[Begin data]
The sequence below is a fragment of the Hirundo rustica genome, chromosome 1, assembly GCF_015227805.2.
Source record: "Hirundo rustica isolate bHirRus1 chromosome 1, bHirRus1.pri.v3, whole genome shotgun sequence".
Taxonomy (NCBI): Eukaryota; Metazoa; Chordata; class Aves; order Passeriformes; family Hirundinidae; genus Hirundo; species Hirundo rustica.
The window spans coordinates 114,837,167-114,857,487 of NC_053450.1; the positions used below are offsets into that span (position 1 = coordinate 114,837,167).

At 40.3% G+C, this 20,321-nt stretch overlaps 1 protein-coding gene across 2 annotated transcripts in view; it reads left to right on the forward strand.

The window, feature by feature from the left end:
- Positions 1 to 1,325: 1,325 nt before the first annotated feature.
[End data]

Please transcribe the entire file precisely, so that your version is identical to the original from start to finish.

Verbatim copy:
The sequence below is a fragment of the Hirundo rustica genome, chromosome 1, assembly GCF_015227805.2.
Source record: "Hirundo rustica isolate bHirRus1 chromosome 1, bHirRus1.pri.v3, whole genome shotgun sequence".
Taxonomy (NCBI): Eukaryota; Metazoa; Chordata; class Aves; order Passeriformes; family Hirundinidae; genus Hirundo; species Hirundo rustica.
The window spans coordinates 114,837,167-114,857,487 of NC_053450.1; the positions used below are offsets into that span (position 1 = coordinate 114,837,167).

At 40.3% G+C, this 20,321-nt stretch overlaps 1 protein-coding gene across 2 annotated transcripts in view; it reads left to right on the forward strand.

The window, feature by feature from the left end:
- Positions 1 to 1,325: 1,325 nt before the first annotated feature.